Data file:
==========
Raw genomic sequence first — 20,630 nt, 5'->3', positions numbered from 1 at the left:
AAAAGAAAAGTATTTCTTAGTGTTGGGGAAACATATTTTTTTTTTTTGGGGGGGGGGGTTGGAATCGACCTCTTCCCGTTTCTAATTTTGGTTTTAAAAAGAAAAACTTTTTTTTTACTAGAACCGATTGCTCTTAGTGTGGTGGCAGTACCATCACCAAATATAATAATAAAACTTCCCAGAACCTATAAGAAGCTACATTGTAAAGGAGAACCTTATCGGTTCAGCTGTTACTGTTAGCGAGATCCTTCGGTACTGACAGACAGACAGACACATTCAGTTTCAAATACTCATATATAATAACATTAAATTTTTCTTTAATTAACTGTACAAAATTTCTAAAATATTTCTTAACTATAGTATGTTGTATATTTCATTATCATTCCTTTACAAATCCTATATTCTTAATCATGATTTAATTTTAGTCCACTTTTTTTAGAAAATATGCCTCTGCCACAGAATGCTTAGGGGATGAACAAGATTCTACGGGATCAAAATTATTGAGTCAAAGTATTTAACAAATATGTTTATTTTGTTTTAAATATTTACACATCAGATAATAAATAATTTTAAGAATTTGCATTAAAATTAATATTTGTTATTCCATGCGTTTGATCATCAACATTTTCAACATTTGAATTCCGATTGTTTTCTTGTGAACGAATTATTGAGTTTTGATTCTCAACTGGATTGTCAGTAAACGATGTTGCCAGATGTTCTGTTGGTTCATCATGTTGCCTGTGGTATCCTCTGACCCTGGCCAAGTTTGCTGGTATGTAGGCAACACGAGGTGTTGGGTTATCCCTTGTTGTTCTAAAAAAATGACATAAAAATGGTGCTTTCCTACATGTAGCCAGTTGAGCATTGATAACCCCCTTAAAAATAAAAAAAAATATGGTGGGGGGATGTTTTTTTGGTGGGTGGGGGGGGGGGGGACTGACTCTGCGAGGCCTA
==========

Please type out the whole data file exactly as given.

Raw genomic sequence first — 20,630 nt, 5'->3', positions numbered from 1 at the left:
AAAAGAAAAGTATTTCTTAGTGTTGGGGAAACATATTTTTTTTTTTTGGGGGGGGGGGTTGGAATCGACCTCTTCCCGTTTCTAATTTTGGTTTTAAAAAGAAAAACTTTTTTTTTACTAGAACCGATTGCTCTTAGTGTGGTGGCAGTACCATCACCAAATATAATAATAAAACTTCCCAGAACCTATAAGAAGCTACATTGTAAAGGAGAACCTTATCGGTTCAGCTGTTACTGTTAGCGAGATCCTTCGGTACTGACAGACAGACAGACACATTCAGTTTCAAATACTCATATATAATAACATTAAATTTTTCTTTAATTAACTGTACAAAATTTCTAAAATATTTCTTAACTATAGTATGTTGTATATTTCATTATCATTCCTTTACAAATCCTATATTCTTAATCATGATTTAATTTTAGTCCACTTTTTTTAGAAAATATGCCTCTGCCACAGAATGCTTAGGGGATGAACAAGATTCTACGGGATCAAAATTATTGAGTCAAAGTATTTAACAAATATGTTTATTTTGTTTTAAATATTTACACATCAGATAATAAATAATTTTAAGAATTTGCATTAAAATTAATATTTGTTATTCCATGCGTTTGATCATCAACATTTTCAACATTTGAATTCCGATTGTTTTCTTGTGAACGAATTATTGAGTTTTGATTCTCAACTGGATTGTCAGTAAACGATGTTGCCAGATGTTCTGTTGGTTCATCATGTTGCCTGTGGTATCCTCTGACCCTGGCCAAGTTTGCTGGTATGTAGGCAACACGAGGTGTTGGGTTATCCCTTGTTGTTCTAAAAAAATGACATAAAAATGGTGCTTTCCTACATGTAGCCAGTTGAGCATTGATAACCCCCTTAAAAATAAAAAAAAATATGGTGGGGGGATGTTTTTTTGGTGGGTGGGGGGGGGGGGGACTGACTCTGCGAGGCCTA